• WordNet 3.6
    • n tontine an annuity scheme wherein participants share certain benefits and on the death of any participant his benefits are redistributed among the remaining participants; can run for a fixed period of time or until the death of all but one participant
    • n tontine a form of life insurance whereby on the death or default of a participant his share is distributed to the remaining members
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Webster's Revised Unabridged Dictionary
    • n Tontine An annuity, with the benefit of survivorship, or a loan raised on life annuities with the benefit of survivorship. Thus, an annuity is shared among a number, on the principle that the share of each, at his death, is enjoyed by the survivors, until at last the whole goes to the last survivor, or to the last two or three, according to the terms on which the money is advanced. Used also adjectively; as, tontine insurance. "Too many of the financiers by professions are apt to see nothing in revenue but banks, and circulations, and annuities on lives, and tontines , and perpetual rents, and all the small wares of the shop."
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Century Dictionary and Cyclopedia
    • n tontine An annuity shared by subscribers to a loan, with the benefit of survivorship, the share of each survivor being increased as the subscribers die, until at last the whole goes to the last survivor, the whole transaction ceasing with his death. By means of tontines many government loans were formerly raised in England. The name is also applied to the number of those receiving the annuity, to their individual share or right, and to the system itself. The tontine principle has also been applied to life-insurance. See tontine policy, under II.
    • tontine Of, pertaining to. constituting, or involving the principle of the tontine; as, tontine profits; tontine funds; tontine insurance.
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Chambers's Twentieth Century Dictionary
    • n Tontine ton-tēn′ a kind of life-annuity, increasing as the subscribers die: a loan raised with the benefit of survivorship—also adj.Tontin′er.
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Webster's Revised Unabridged Dictionary
F., from It. tontina,; -- so called from its inventor, Tonti, an Italian, of the 17th century
Chambers's Twentieth Century Dictionary
From Lorenzo Tonti, a Neapolitan, its inventor.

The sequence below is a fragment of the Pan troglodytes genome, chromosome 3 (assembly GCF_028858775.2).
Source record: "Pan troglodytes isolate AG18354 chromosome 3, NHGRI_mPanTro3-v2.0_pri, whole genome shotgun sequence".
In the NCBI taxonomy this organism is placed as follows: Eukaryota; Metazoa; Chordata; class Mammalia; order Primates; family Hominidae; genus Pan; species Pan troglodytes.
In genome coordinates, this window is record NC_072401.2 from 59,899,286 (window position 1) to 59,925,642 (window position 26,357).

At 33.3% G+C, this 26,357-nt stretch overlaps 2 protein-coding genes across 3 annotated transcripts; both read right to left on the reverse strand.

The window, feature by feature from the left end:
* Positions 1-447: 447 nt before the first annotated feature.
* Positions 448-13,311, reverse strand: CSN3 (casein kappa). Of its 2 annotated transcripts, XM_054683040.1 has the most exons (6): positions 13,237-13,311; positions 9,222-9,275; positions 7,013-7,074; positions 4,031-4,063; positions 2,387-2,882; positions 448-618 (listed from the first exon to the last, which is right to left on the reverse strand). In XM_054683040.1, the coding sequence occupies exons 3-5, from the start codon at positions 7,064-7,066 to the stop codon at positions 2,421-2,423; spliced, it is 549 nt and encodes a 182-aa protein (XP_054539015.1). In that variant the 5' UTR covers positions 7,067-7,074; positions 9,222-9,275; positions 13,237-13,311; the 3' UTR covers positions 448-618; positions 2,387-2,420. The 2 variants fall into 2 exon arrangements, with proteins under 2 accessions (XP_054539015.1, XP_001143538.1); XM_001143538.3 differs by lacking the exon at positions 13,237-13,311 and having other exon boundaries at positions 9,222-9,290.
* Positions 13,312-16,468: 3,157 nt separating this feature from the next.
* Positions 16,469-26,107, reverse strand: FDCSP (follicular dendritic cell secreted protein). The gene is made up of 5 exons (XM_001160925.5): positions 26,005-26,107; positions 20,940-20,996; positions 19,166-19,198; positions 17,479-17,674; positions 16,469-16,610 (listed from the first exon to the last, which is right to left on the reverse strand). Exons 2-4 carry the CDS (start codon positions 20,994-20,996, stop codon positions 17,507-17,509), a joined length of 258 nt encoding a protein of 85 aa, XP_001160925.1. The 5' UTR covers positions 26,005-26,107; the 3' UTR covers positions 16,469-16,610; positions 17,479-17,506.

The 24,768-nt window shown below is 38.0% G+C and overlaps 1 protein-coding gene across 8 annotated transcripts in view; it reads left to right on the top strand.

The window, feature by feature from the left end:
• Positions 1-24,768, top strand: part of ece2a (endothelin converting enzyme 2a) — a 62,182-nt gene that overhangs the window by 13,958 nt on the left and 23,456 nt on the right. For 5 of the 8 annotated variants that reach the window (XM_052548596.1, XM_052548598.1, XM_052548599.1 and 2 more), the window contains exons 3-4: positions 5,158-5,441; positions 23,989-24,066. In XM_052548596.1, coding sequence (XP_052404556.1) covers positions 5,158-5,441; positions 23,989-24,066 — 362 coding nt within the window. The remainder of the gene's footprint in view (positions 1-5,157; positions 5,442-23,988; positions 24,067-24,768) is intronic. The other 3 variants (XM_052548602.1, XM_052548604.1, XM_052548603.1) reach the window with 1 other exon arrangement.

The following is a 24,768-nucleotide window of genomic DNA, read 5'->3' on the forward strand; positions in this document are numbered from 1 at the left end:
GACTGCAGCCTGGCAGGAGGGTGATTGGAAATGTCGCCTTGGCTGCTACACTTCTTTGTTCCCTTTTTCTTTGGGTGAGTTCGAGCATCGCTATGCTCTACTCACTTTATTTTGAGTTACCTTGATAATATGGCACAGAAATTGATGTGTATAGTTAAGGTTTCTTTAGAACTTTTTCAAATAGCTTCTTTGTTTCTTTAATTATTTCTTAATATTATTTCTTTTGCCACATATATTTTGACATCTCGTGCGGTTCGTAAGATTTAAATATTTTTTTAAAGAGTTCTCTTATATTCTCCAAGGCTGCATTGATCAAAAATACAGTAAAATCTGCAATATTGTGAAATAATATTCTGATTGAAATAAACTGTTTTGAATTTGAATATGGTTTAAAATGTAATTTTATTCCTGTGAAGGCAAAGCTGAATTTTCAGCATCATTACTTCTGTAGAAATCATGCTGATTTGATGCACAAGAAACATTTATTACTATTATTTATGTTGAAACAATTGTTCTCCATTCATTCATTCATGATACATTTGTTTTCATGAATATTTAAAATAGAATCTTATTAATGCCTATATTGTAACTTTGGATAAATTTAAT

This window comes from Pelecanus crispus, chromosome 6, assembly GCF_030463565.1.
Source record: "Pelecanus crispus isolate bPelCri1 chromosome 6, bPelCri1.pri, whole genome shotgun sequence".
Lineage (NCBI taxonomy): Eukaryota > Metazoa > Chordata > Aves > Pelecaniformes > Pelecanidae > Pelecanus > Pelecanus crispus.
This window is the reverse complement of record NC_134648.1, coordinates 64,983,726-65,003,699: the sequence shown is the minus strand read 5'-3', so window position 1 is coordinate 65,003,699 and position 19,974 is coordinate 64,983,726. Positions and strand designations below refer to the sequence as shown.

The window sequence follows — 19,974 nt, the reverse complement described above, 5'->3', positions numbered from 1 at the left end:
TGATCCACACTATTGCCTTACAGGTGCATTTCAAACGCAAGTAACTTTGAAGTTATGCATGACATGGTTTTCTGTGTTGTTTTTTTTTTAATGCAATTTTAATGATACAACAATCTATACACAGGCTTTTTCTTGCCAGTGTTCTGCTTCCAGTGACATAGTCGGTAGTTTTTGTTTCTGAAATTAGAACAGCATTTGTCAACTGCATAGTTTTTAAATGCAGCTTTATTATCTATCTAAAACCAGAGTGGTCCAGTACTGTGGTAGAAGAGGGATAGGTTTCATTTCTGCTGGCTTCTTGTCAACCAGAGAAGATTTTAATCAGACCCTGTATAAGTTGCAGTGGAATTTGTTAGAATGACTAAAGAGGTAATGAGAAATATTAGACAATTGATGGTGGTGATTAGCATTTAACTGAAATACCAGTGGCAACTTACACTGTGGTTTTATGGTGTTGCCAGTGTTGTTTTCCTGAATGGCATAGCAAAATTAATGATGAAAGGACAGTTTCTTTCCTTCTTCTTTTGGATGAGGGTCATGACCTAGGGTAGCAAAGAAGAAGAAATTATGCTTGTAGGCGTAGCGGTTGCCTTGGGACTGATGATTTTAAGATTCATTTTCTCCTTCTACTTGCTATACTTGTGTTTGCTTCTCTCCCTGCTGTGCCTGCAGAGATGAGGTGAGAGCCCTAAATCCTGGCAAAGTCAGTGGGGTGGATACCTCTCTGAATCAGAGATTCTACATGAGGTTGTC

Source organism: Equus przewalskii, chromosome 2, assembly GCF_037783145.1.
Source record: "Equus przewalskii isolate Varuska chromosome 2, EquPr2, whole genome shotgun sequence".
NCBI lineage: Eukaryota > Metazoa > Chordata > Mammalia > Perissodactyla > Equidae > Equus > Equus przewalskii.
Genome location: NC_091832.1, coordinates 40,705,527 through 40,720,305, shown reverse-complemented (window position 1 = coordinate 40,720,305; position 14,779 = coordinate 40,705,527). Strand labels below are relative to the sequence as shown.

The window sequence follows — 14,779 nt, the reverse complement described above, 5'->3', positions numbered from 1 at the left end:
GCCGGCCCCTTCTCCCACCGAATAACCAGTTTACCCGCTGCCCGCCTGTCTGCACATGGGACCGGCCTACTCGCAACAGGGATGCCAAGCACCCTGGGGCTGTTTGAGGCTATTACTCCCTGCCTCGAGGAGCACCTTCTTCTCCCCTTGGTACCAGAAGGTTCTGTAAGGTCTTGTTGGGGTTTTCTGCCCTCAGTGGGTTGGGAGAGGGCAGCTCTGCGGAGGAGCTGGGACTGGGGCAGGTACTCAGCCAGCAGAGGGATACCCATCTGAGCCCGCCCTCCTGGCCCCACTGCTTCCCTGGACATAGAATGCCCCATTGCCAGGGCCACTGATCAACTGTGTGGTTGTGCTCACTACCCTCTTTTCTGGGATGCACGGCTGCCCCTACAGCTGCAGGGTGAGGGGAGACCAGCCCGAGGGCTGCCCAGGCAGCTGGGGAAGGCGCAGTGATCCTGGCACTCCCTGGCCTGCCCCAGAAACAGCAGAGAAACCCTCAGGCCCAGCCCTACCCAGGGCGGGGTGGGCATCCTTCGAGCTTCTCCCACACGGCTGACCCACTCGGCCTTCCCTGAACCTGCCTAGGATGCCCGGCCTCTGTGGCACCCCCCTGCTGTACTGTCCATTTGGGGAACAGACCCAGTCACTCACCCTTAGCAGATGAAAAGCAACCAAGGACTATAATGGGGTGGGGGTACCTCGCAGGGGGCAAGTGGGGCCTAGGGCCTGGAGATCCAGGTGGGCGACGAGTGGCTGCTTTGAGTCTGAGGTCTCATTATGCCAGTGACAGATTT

In literature:

What was yet more to the purpose, he had been all his life a consistent scoffer at the Finsbury tontine.
"The Wrong Box" by Robert Louis Stevenson and Lloyd Osbourne
In the year 1789, the interest, exclusive of the tontine, was L9,150,138.
"The Writings of Thomas Paine, Volume II" by Thomas Paine
At this date a new tontine was established in Paris.
"The Memoirs of Louis XIV., His Court and The Regency, Complete" by Duc de Saint-Simon
By way of experiment, a tontine on principles stated in the report was also suggested.
"The Life of George Washington, Vol. 4 (of 5)" by John Marshall
Among these the most successful was the custom of receiving loans upon tontines.
"Continental Monthly, Volume 5, Issue 4" by Various
Still, some companies are making Tontine and Semi-Tontine insurance their specialty.
"The New England Magazine, Volume 1, No. 1, January 1886" by Various
Even the Tontine might rouse a student.
"Chimney-Pot Papers" by Charles S. Brooks
Today the site is occupied by a large modern office building, which still retains the name of Tontine.
"All About Coffee" by William H. Ukers
First Annual Concert of the Philharmonic Society given at Tontine Hall, Broadway, New York City.
"Annals of Music in America" by Henry Charles Lahee
Here he would sometimes lament his connection with the tontine.
"The Works of Robert Louis Stevenson - Swanston Edition Vol. 7 (of 25)" by Robert Louis Stevenson

In news:

Outre Mer, the second full-length effort by the same lineup, is a soundtrack to a forthcoming Klaus Tontine film (the distribution of which is in legal limbo).